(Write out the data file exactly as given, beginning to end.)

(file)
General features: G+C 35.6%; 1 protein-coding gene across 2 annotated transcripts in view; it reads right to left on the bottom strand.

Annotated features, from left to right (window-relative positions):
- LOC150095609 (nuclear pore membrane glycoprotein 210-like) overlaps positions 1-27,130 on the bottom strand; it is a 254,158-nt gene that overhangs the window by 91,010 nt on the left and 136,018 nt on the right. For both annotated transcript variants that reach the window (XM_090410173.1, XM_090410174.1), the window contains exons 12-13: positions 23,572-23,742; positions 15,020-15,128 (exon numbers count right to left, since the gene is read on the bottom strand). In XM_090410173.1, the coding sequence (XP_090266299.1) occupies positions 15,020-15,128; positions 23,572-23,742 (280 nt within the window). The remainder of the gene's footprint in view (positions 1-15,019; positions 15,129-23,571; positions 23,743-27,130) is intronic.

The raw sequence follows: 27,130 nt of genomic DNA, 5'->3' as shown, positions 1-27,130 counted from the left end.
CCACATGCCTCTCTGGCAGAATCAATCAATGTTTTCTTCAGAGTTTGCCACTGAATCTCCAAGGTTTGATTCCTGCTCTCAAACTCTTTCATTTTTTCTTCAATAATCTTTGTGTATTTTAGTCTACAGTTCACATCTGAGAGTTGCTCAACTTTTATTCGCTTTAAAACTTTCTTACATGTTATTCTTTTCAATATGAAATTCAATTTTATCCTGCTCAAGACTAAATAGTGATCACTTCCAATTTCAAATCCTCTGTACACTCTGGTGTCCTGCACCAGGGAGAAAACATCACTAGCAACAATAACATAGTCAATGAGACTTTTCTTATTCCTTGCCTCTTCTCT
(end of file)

General features: G+C 35.6%; 1 protein-coding gene across 2 annotated transcripts in view; it reads right to left on the bottom strand.

Annotated features, from left to right (window-relative positions):
- LOC150095609 (nuclear pore membrane glycoprotein 210-like) overlaps positions 1-27,130 on the bottom strand; it is a 254,158-nt gene that overhangs the window by 91,010 nt on the left and 136,018 nt on the right. For both annotated transcript variants that reach the window (XM_090410173.1, XM_090410174.1), the window contains exons 12-13: positions 23,572-23,742; positions 15,020-15,128 (exon numbers count right to left, since the gene is read on the bottom strand). In XM_090410173.1, the coding sequence (XP_090266299.1) occupies positions 15,020-15,128; positions 23,572-23,742 (280 nt within the window). The remainder of the gene's footprint in view (positions 1-15,019; positions 15,129-23,571; positions 23,743-27,130) is intronic.

The raw sequence follows: 27,130 nt of genomic DNA, 5'->3' as shown, positions 1-27,130 counted from the left end.
CCACATGCCTCTCTGGCAGAATCAATCAATGTTTTCTTCAGAGTTTGCCACTGAATCTCCAAGGTTTGATTCCTGCTCTCAAACTCTTTCATTTTTTCTTCAATAATCTTTGTGTATTTTAGTCTACAGTTCACATCTGAGAGTTGCTCAACTTTTATTCGCTTTAAAACTTTCTTACATGTTATTCTTTTCAATATGAAATTCAATTTTATCCTGCTCAAGACTAAATAGTGATCACTTCCAATTTCAAATCCTCTGTACACTCTGGTGTCCTGCACCAGGGAGAAAACATCACTAGCAACAATAACATAGTCAATGAGACTTTTCTTATTCCTTGCCTCTTCTCT